When Simón Bolívar died on this day 185 years ago, tuberculosis was thought to have been the disease that killed him. An autopsy showing tubercles of different sizes in his lungs seemed to confirm the diagnosis, though neither microscopic examination nor bacterial cultures of his tissues were performed.
An African tree produces white flowers: The disappearance of the black population in Argentina 110 years later
The 2014 Men’s World Cup finals pitted Germany against Argentina. Bets were made and various observations were cited about the teams. Who had the better defense? Would Germany and Argentina’s star players step up to meet the challenge? And, surprisingly, why did Argentina lack black players? Across the globe blogs and articles found it ironic that Germany fielded a more diverse team while Argentina with a history of slavery did not have a solitary black player.
This week, we’re shining the spotlight on another one of our Place of the Year 2015 shortlist contenders: Cuba.
This year, 2015, has been quite a year for Cuba. Starting in January with President Obama’s announcement that the United States and Cuba will re-establish diplomatic and economic relations, followed by Pope Francis’s visit to the island earlier this month, Cuba has been under the global spotlight.
Argentina, 1976. On the afternoon of 3 August, Fr. James Weeks went to his room to take a nap while the five seminarians of the La Salette congregation living with him went to attend classes. Joan McCarthy, an American nun who was visiting them, stayed by the fireplace, knitting a scarf. They would have dinner together and discuss the next mission in Jujuy, a Northwestern province of Argentina, where McCarthy worked. Suddenly, a loud noise came from the door. Before McCarthy could reach it, a mob burst into the house. Around ten men spread all over the house, claiming to be the police, looking for weapons, guerrilla hideouts, and ‘subversive fighters.’
With the recent uproar surrounding President Obama’s executive order declaring Venezuela a national security threat, it is worth reading up on how this Latin American country has changed since the end of the 20th century. This excerpt from Venezuela: What Everyone Needs to Know by Miguel Tinker Salas examines the impact of the election of Hugo Chávez on Venezuelan politics.
The Venezuelan youth orchestra scheme El Sistema is perhaps the world’s most famous music education program today. It’s lauded as a revolutionary social program that has rescued hundreds of thousands of Venezuela’s poorest children. Simon Rattle has called it “the most important thing happening in music anywhere in the world.” Classical music education is back in vogue, now aligned with the rhetoric of social justice.
On 12 August 2014 at precisely 2:58 a.m., a 5.1 earthquake struck, centered at the hilltop lightning huaca San Catequilla de Pichincha. Since this initial earthquake, there were fifty-seven aftershocks, all centered at or close to this hill. Cerro Catequilla is situated where the Río Monjas empties into the Río Guayllabamba, approximately 15 km north of Quito in the Pomasqui Valley directly east of the town of San Antonio.
In preparation for the finale of the FIFA World Cup 2014, we’re highlighting some little-known facts about the competing nations. For instance, did you know that Argentina is the fourth largest Spanish-speaking nation in the world? Or, that ninety-two percent of its population is Roman Catholic?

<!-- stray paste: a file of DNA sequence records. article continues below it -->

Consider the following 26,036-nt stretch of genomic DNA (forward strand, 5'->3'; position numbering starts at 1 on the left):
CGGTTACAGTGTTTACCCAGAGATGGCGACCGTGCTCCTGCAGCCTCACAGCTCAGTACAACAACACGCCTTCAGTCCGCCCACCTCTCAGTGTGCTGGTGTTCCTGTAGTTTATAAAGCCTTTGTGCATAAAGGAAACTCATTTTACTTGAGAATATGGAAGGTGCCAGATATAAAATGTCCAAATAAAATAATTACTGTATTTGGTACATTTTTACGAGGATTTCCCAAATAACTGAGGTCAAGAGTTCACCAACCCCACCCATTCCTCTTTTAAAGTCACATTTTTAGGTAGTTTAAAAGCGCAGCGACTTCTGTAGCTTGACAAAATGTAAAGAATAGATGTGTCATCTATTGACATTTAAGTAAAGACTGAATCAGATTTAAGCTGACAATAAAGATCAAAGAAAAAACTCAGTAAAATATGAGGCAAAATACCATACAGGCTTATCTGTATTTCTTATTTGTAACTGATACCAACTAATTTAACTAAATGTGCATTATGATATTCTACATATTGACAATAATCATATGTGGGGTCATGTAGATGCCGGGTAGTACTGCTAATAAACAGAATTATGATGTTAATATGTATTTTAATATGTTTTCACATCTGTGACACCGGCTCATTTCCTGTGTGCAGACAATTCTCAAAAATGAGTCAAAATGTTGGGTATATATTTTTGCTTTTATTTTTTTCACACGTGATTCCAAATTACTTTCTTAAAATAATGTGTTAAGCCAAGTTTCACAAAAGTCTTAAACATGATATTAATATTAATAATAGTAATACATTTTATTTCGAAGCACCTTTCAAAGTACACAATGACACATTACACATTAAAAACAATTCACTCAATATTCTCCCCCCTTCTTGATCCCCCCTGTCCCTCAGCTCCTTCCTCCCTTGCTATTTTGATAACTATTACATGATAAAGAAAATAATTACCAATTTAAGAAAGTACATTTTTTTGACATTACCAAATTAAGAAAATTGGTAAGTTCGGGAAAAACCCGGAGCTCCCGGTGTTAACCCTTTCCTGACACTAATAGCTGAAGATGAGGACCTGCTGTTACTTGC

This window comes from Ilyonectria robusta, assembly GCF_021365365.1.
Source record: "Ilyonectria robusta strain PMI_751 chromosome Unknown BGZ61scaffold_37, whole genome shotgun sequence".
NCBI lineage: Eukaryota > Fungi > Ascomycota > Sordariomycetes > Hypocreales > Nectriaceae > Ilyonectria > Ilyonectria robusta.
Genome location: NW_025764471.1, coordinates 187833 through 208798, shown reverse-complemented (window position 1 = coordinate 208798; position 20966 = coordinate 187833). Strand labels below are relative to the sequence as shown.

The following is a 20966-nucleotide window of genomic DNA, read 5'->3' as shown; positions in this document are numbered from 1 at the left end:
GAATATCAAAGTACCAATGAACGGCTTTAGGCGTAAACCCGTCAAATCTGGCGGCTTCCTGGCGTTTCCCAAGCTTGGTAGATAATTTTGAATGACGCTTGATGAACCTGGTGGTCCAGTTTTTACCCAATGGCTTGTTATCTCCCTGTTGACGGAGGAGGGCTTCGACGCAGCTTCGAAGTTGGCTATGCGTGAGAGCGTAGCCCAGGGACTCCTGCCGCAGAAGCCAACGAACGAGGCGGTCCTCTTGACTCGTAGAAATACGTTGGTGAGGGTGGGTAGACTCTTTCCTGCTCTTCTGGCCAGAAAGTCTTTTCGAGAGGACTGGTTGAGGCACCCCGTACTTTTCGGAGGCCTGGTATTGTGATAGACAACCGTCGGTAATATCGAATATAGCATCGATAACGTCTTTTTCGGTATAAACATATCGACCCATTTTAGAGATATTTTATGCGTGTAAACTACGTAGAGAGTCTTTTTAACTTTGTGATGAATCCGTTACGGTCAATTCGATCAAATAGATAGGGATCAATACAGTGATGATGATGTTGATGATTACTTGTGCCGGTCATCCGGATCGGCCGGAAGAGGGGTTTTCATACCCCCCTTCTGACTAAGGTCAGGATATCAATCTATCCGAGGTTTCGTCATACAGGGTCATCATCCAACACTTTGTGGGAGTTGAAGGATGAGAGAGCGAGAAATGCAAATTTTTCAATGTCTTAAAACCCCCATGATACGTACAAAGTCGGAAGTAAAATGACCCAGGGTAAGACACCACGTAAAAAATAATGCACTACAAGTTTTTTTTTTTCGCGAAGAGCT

The Federative Republic of Brazil, also known by the spelling ‘Brasil’, is the world’s fifth largest country with a population of over 199 million. It has the honour and distinction of hosting the World Cup this year, a fact that had this fútbol-centric nation even more hyped than usual.
By Alan McPherson
Recent talk of declining US influence in the Middle East has emphasized the Obama administration’s diplomatic blunders. Its poor security in Benghazi, its failure to predict events in Egypt, its difficulty in reaching a deal on withdrawal in Afghanistan, and its powerlessness before sectarian violence in Iraq, to be sure, all are symptoms of this loss of influence.
By Matthew Brown
Charles Miller claimed to have brought the first footballs to Brazil, stepping off the boat in the port of Santos with a serious expression, his boots, balls and a copy of the FA regulations, ready to change the course of Brazilian history. There are no documents to record the event, only Miller’s own account of a conversation, in which historians have picked numerous holes.
By Erina Duganne
Many hope, even count on, photography to function as an agent of social change. In his 1998 book, Photojournalism and Foreign Policy: Icons of Outrage in International Crises, communications scholar David Perlmutter argues, however, that while photographs “may stir controversy, accolades, and emotion,” they “achieve absolutely nothing.”
This March we celebrate Women’s History Month, commemorating the lives, legacies, and contributions of women around the world. We’ve compiled a brief reading list that demonstrates the diversity of women’s lives and achievements.
By Philippe R. Girard
Two hundred and ten years ago, on 1 January 1804, Haiti formally declared its independence from France at the end of a bitter war against forces sent by Napoléon Bonaparte. This was only the second time, after the United States in 1776, that an American colony had declared independence, so the event called for pomp and circumstance.
In anticipation of Argentina’s mid-term elections to be held on Sunday, 27 October 2013, Political Analysis co-editor R. Michael Alvarez (Caltech) discussed some of the most important things that we need to know about this contest with Francisco Cantu (University of Houston) and Sebastian Saiegh (UCSD).